GUP Author




Parallel presents the exhibition Acts of Disappearance at Photo London 2019.The pan-European photography organisation, established in 2016 in Lisbon, invited multidisciplinary artist and musician Bruno Humberto to curate the exhibition. It focuses on the idea of the subjective landscape: an impermanent and transitory vision that exists in the mind of the beholder only at the very moment it is seen. In order to elaborate on this complex theme and create an artistic debate, the showcase brings together the work of six different artists: Morten Barker, Ida Nissen, Nuno Barroso, Joshua Phillips, Emanuel Cederqvist and Thomas Wynne.

The landscape is a leitmotif in the work of many visual artists as it interacts directly with the viewers, clearly responding to what they perceive in front of them. However, it has becomesomething different for a generation of contemporary photographers that prefer to approach theold-school landscape from thepoint of view of a fictional narrative surface, onto which individual sensitivities are projected. All photographers presented at the event avoid documenting the world literally, instead attempting to create something beyond direct reportage, for instance focusing on the viewer’s gaze as an act of interested observation.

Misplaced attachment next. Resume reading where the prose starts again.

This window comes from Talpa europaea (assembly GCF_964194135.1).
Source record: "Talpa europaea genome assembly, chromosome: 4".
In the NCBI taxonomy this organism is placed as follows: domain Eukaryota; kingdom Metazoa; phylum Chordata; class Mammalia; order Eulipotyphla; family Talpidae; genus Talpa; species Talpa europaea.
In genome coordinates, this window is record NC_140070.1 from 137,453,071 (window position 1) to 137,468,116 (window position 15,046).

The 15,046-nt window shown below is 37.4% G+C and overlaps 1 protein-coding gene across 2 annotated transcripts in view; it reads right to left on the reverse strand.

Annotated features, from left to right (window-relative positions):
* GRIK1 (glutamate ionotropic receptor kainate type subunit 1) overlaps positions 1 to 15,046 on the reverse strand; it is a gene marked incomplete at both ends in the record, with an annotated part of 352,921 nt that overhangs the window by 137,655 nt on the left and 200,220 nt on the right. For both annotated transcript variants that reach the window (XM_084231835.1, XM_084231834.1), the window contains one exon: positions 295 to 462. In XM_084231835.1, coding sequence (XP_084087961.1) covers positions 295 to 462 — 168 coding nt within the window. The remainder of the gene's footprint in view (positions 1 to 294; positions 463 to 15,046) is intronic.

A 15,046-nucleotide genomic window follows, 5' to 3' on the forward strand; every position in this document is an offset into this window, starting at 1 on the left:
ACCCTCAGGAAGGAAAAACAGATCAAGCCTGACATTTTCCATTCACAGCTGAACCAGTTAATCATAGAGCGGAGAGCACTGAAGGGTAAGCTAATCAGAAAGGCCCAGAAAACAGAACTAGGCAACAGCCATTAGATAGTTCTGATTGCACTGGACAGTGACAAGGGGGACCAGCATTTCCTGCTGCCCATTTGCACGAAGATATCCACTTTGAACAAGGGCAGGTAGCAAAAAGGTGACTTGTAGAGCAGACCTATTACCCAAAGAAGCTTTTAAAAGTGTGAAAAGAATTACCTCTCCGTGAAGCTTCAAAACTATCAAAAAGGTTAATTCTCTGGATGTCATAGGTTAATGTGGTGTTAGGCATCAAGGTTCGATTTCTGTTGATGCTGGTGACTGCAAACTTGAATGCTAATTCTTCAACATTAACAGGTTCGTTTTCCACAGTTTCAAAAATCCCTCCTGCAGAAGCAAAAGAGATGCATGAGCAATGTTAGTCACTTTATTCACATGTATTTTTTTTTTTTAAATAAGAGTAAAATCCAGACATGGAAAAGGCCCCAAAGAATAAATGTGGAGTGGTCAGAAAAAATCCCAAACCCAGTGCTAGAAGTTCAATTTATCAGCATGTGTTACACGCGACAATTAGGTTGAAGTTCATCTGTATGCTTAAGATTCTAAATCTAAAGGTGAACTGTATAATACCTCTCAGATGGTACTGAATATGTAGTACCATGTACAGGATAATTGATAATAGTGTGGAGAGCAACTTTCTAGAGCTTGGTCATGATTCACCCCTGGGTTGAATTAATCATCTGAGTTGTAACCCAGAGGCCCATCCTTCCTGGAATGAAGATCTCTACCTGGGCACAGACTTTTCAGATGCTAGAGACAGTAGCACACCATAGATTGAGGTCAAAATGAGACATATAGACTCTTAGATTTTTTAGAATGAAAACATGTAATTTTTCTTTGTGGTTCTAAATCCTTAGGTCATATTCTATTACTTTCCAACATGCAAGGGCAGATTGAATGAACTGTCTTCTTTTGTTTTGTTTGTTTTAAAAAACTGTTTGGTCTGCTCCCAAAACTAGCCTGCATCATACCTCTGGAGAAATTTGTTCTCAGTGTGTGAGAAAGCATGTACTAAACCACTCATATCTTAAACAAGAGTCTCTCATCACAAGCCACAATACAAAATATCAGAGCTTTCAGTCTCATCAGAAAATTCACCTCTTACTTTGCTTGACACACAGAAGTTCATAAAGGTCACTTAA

The project Hiroshima Mon Amour by Morten Barker (b. 1972, Denmark) takes its title from Alain Renais’ 1959 film, which documents the personal conversation of a French-Japanese couple about memory and forgetfulness as they separate after a love affair. In this project, the artist applies a therapeutical act of recreating reality by combining Nasa’s collection of lunar photographs with screenshots from Renais’ film and placing them against images of the mountain ranges of Hiroshima and Nagasaki that represent the atomic atrocity of 1945.

Nuno Barroso (Portugal) managed to focus on something different, although within the same narrative. His project Impermanence is not about landscape in any conventional photographic sense. He is interested in the idea of space and impermanence and considers the space in which things exist as permanent, but only for as long as we are alive to see it. According to Barroso, we experience the changes of seasons through the growing and dying of plants and vegetation. However, while the trees are changing shape, colour and structure, the abstract space in which they exist remains the same.